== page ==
The terrorist attacks of Sept. 11, 2001, had a heartfelt impact on certain U.S. residents. Those who experienced serious stress-related reactions in the weeks after 9/11 developed more heart and blood vessel ailments than their less-stressed counterparts did, reports a team led by nursing researcher E. Alison Holman of the University of California, Irvine.
A nationally representative sample of 2,592 adults completed a health survey during the summer of 2001 and again within 3 weeks after 9/11. Follow-up surveys assessed physician-diagnosed medical ailments, including heart problems, strokes, and high blood pressure.
Roughly 1 in 5 participants cited severe stress symptoms just after 9/11, including constant rumination about the events, emotional detachment, and loss of concentration. Compared with the majority of study participants, these superstressed individuals—most of whom saw the attacks on television—displayed a 53 percent increase in new cases of heart and blood vessel disorders over the next 3 years, Holman and her colleagues report in the January Archives of General Psychiatry.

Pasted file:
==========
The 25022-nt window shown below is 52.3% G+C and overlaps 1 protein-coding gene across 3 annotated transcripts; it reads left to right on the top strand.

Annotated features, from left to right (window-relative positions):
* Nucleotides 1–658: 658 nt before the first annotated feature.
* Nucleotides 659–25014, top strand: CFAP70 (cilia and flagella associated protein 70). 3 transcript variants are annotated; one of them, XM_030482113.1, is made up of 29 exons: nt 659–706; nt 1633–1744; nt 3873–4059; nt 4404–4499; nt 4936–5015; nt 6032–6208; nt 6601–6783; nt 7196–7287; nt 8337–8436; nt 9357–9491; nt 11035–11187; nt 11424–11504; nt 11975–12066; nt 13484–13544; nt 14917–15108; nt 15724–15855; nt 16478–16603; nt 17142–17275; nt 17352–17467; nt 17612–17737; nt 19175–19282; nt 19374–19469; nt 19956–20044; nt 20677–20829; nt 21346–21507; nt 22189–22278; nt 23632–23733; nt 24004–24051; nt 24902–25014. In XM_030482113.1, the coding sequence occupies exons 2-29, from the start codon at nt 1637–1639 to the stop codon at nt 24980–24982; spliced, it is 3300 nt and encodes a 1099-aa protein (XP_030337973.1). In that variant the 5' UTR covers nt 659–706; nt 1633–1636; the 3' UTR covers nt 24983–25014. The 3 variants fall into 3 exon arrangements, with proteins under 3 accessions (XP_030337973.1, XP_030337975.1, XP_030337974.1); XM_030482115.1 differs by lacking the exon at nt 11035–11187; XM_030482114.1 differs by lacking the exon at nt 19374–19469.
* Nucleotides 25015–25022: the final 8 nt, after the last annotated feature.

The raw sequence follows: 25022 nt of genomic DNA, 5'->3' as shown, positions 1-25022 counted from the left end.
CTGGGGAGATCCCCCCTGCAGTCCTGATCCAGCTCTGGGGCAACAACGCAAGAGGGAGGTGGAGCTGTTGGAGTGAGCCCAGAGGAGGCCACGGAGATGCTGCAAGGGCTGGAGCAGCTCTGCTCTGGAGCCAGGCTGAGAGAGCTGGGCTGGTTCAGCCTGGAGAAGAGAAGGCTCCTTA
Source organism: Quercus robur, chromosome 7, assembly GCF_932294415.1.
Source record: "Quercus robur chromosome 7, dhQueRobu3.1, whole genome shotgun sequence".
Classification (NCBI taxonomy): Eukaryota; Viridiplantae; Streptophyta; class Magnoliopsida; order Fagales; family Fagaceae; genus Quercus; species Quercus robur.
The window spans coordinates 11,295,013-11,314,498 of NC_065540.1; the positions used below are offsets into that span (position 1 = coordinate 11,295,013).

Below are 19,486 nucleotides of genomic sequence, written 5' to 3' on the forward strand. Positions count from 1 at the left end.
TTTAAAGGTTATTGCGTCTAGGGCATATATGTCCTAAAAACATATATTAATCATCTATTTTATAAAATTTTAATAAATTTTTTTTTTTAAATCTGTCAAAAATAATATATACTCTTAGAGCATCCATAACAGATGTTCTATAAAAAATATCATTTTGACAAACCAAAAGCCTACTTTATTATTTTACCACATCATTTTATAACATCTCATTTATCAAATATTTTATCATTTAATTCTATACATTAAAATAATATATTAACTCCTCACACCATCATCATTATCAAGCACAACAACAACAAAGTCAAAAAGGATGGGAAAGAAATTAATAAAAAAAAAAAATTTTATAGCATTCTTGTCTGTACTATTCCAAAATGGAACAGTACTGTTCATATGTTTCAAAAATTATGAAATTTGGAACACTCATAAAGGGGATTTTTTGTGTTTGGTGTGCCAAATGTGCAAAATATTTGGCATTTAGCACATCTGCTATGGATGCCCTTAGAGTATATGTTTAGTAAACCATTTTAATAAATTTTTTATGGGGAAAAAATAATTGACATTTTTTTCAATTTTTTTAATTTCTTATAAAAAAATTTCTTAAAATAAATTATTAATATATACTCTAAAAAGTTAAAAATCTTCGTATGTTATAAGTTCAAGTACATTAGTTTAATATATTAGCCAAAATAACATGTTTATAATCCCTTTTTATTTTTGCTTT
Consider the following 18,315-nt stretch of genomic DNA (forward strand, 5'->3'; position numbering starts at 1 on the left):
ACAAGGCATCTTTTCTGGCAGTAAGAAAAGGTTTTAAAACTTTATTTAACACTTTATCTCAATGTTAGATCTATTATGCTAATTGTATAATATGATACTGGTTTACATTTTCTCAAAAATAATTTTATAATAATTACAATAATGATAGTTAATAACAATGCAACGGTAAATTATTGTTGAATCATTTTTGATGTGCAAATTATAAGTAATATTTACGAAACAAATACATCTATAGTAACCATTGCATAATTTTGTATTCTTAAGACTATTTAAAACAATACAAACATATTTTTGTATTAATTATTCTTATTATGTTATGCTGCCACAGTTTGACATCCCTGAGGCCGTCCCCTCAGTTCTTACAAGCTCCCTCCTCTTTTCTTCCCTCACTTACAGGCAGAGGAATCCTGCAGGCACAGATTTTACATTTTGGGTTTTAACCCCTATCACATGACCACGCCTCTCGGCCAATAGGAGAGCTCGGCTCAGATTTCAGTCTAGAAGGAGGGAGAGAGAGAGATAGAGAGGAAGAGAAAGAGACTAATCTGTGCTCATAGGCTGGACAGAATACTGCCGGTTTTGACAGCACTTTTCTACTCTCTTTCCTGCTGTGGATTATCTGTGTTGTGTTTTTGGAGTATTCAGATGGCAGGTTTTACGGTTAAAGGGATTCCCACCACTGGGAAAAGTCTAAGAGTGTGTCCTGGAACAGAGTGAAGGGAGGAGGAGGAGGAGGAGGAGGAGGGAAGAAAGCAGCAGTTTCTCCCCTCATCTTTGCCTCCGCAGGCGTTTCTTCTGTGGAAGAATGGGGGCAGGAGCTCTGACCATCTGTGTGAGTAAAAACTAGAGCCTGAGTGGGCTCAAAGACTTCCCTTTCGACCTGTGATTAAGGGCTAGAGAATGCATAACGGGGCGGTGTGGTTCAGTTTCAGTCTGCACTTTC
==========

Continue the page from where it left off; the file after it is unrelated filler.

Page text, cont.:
Volunteers who reported marked stress reactions after 9/11 and continued to worry about terrorism—about 6 percent of the sample—developed new cardiac problems three times as often as the others did.
The researchers controlled for participants’ prior heart and mental-health problems, as well as for health-risk factors such as cigarette smoking, obesity, and high cholesterol.